History of Computer Networking

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Computer networking is central to today’s constant evolution of the information technology (IT) landscape. Network and communication technologies have been influential in this rise. Computer networking makes the interconnection of endpoints and devices possible on local area networks (LANs) or wide area networks (WANs). This enables the interaction, communication, and sharing of resources between businesses, service providers, and consumers.

To understand how networking became as essential as it is today, it is important to study its origins. The vastness of computer networking makes it a challenge to pinpoint in terms of its exact origins. However, since the late 1950s, the impact of networks on tech evolution has become increasingly important.

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Networking in the 1960s

The definite beginnings of computer networking can be traced back to the 1960s. In particular, the beginning of the United States Advanced Research Projects Agency Network (ARPANET) in 1969 was the most influential event of this decade. Furthermore, the 1960s involved key events such as the launch of Telstar 1 in 1962 and the introduction of the first commercial touch-tone phone in 1962.

This decade also involved the publication of the first request for comments (RFC) document. The document defined and provided information about computer communication network procedures and network protocols. As a result of this RFC document, the Network Control Protocol (NCP) was specified. This protocol became ARPANET’s first transport protocol.

Additionally, IBM’s System/360 mainframe computing environment was introduced in 1964.


The United States Advanced Research Projects Agency Network was the network that provided the foundations of the internet. A number of the network protocols in use today were first developed for ARPANET. First used in 1969, it became the first public packet-switched computer network, with its major purposes revolving around academia and research.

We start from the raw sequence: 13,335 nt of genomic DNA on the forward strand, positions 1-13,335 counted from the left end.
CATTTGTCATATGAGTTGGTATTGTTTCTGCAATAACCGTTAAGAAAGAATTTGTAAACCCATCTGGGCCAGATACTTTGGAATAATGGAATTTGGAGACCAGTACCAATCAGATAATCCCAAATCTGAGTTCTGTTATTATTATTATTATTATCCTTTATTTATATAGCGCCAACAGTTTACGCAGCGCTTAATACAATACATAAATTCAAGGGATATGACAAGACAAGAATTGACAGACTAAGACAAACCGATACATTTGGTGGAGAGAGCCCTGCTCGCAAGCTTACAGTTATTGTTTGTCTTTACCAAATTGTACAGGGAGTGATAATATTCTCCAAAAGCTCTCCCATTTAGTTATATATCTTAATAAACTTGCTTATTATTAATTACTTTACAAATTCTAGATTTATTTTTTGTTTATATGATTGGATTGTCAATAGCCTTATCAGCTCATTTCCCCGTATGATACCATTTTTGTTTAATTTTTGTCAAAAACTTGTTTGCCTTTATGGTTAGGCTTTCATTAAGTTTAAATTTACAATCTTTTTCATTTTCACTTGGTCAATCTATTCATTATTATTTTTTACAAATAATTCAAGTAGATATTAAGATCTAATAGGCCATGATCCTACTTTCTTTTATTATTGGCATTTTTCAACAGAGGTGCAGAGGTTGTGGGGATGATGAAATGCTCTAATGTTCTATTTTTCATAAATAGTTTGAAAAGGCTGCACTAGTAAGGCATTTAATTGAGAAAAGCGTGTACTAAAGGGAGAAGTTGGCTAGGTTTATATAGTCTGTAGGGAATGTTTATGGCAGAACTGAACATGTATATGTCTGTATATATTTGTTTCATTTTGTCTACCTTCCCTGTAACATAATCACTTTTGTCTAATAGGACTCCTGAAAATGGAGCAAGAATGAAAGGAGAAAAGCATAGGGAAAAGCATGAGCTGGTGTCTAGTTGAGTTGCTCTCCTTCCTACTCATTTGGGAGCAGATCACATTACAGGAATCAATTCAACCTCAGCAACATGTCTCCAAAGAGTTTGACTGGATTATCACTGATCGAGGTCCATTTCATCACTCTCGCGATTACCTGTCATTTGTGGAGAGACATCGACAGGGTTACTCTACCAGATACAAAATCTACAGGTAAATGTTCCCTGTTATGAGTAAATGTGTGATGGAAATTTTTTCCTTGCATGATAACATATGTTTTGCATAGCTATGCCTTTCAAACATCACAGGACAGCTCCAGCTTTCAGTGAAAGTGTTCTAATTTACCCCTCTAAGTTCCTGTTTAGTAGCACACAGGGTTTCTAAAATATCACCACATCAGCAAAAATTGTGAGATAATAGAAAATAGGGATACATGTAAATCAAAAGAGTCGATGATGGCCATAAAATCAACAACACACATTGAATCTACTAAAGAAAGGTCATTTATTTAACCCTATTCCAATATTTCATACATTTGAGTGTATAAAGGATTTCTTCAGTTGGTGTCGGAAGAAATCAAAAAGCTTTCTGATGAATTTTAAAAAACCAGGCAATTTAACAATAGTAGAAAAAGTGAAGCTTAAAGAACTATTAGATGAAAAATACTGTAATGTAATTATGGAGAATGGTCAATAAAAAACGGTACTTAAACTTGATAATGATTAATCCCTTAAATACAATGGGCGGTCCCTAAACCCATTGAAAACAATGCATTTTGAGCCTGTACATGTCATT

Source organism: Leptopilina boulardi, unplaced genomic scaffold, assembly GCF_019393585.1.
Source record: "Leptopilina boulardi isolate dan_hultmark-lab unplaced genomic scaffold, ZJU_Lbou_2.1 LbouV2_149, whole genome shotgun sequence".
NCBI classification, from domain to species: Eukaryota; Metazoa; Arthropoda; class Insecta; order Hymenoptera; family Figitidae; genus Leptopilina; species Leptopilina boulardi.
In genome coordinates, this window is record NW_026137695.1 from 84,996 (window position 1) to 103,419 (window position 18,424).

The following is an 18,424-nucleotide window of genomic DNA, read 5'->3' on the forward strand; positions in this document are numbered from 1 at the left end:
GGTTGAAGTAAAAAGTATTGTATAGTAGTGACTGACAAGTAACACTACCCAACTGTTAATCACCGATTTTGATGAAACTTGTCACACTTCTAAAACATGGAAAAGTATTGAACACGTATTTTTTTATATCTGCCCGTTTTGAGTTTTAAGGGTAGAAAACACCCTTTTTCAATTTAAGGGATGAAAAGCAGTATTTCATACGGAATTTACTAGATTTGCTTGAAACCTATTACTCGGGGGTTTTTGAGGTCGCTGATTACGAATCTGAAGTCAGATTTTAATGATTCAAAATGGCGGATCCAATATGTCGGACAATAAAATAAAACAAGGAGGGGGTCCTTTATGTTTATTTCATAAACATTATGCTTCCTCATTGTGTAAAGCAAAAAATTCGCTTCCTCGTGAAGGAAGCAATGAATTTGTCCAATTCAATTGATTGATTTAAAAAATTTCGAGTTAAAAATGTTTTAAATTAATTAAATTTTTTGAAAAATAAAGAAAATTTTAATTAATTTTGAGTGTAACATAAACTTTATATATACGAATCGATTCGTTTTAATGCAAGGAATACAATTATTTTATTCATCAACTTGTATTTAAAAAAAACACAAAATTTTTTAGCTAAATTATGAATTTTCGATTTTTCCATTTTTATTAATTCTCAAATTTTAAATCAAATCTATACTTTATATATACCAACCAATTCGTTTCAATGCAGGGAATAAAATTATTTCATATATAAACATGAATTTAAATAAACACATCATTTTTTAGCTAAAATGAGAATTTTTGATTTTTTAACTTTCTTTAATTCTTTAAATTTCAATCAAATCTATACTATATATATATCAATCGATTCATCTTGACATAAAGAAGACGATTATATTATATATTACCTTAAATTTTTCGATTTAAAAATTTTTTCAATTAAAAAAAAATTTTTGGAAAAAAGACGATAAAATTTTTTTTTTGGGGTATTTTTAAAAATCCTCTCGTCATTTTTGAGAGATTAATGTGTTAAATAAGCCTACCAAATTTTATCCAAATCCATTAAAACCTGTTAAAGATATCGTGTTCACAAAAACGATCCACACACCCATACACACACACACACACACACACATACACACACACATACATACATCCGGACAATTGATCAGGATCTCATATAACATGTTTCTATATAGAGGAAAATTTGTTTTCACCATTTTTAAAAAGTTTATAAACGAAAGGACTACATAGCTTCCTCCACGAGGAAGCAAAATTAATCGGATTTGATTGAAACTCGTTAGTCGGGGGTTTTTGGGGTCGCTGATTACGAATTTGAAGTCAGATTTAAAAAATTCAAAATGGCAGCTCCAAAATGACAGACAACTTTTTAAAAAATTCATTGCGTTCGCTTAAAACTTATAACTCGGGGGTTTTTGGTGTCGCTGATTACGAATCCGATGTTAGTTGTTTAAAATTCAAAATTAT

In 1969, the UNIX operating system was developed by Bell Laboratories. This is noteworthy, as the operating system is commonly used in enterprise networking environments today. This was the first operating system written entirely in the C programming language. Its popularity rose in the 1970s in academic computing environments and enabled multiple users to simultaneously gain access to the system and run their programs.

However, its widespread deployment was not until the mid-1970s. A PDP-11 minicomputer with dumb terminals made up a basic UNIX system.

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Character encoding systems

As the standards for computer networking started to evolve during this decade, IBM introduced extended binary coded decimal interchange code (EBCDIC), which was the first 8-bit character encoding system. The American Standard Code for Information Interchange (ASCII) was introduced a year later to compete with EBCDIC.

The American National Standards Institute formally standardized ASCII in 1968. Even though ASCII was 7-bit, it edged out EBCDIC. ASCII ended up being widened to all computer and networking technologies.

Networking in the 1970s

The 1970s introduced the most popular LAN technology of today: Ethernet.

Ethernet (Xerox)

Through Xerox’s research laboratory, Ethernet came about in 1973. The Xerox networking system originally operated at 2.94 Mbps. However, it was experimental thus it was not implemented for commercial use.

In 1979 the DIX consortium, constituting Digital Equipment Corporation, Intel, and Xerox, was formed. It put in place the specification for standard 10Mbps Ethernet that was published in 1980.


ARPANET saw rapid growth in the 1970s, as it proved attractive to many universities and government computers. The network was declared operational in 1975 and was used to further communications technology. At this point, satellite links enabled computers from other countries to be added to ARPANET. Additionally, the first email was sent over ARPANET in 1971.

Transmission Control Protocol (TCP)

The popularity of ARPANET influenced the rise of many packet-based networks. However, these networks were unable to communicate with each other. They needed standardized equipment to communicate. TCP/IP was developed on ARPANET to enable communication between different networks. It first came into operation in 1977.

By enabling the interconnection of different networks, TCP/IP cemented itself as the foundational technology of the internet.

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Networking in the 1980s

During this decade, the growth of client-server architectures continued at the expense of mainframe computing.